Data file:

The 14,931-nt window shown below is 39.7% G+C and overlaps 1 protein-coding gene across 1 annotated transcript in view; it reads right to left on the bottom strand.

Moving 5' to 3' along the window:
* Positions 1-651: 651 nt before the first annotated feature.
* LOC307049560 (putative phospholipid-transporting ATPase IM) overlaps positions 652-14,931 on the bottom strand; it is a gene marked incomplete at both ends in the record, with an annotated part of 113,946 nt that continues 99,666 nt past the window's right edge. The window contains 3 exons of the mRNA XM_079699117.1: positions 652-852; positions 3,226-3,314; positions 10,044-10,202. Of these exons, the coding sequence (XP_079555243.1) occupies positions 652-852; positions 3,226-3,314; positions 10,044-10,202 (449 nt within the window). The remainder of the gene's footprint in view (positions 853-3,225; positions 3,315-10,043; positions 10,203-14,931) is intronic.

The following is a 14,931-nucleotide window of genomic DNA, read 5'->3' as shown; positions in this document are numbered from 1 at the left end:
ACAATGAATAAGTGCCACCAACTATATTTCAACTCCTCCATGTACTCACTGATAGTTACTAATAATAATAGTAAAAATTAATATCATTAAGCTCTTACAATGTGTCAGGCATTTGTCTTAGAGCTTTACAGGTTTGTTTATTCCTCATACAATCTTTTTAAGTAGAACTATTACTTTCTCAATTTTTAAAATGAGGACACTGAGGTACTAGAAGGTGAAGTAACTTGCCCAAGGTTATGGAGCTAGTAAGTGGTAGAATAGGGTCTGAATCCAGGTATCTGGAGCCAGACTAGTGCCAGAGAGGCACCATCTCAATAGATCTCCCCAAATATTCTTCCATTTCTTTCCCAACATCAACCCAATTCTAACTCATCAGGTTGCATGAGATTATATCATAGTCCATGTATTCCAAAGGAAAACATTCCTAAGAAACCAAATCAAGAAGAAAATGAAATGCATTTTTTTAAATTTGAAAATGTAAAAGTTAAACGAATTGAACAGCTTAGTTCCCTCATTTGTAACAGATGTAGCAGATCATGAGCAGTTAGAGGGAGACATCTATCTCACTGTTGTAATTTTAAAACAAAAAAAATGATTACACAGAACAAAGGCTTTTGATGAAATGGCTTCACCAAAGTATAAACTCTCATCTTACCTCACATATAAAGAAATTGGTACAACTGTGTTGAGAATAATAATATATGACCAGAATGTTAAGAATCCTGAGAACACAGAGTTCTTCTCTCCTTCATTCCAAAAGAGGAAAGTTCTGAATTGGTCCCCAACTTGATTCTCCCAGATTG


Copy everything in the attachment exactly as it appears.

The 14,931-nt window shown below is 39.7% G+C and overlaps 1 protein-coding gene across 1 annotated transcript in view; it reads right to left on the bottom strand.

Moving 5' to 3' along the window:
* Positions 1-651: 651 nt before the first annotated feature.
* LOC307049560 (putative phospholipid-transporting ATPase IM) overlaps positions 652-14,931 on the bottom strand; it is a gene marked incomplete at both ends in the record, with an annotated part of 113,946 nt that continues 99,666 nt past the window's right edge. The window contains 3 exons of the mRNA XM_079699117.1: positions 652-852; positions 3,226-3,314; positions 10,044-10,202. Of these exons, the coding sequence (XP_079555243.1) occupies positions 652-852; positions 3,226-3,314; positions 10,044-10,202 (449 nt within the window). The remainder of the gene's footprint in view (positions 853-3,225; positions 3,315-10,043; positions 10,203-14,931) is intronic.

The following is a 14,931-nucleotide window of genomic DNA, read 5'->3' as shown; positions in this document are numbered from 1 at the left end:
ACAATGAATAAGTGCCACCAACTATATTTCAACTCCTCCATGTACTCACTGATAGTTACTAATAATAATAGTAAAAATTAATATCATTAAGCTCTTACAATGTGTCAGGCATTTGTCTTAGAGCTTTACAGGTTTGTTTATTCCTCATACAATCTTTTTAAGTAGAACTATTACTTTCTCAATTTTTAAAATGAGGACACTGAGGTACTAGAAGGTGAAGTAACTTGCCCAAGGTTATGGAGCTAGTAAGTGGTAGAATAGGGTCTGAATCCAGGTATCTGGAGCCAGACTAGTGCCAGAGAGGCACCATCTCAATAGATCTCCCCAAATATTCTTCCATTTCTTTCCCAACATCAACCCAATTCTAACTCATCAGGTTGCATGAGATTATATCATAGTCCATGTATTCCAAAGGAAAACATTCCTAAGAAACCAAATCAAGAAGAAAATGAAATGCATTTTTTTAAATTTGAAAATGTAAAAGTTAAACGAATTGAACAGCTTAGTTCCCTCATTTGTAACAGATGTAGCAGATCATGAGCAGTTAGAGGGAGACATCTATCTCACTGTTGTAATTTTAAAACAAAAAAAATGATTACACAGAACAAAGGCTTTTGATGAAATGGCTTCACCAAAGTATAAACTCTCATCTTACCTCACATATAAAGAAATTGGTACAACTGTGTTGAGAATAATAATATATGACCAGAATGTTAAGAATCCTGAGAACACAGAGTTCTTCTCTCCTTCATTCCAAAAGAGGAAAGTTCTGAATTGGTCCCCAACTTGATTCTCCCAGATTG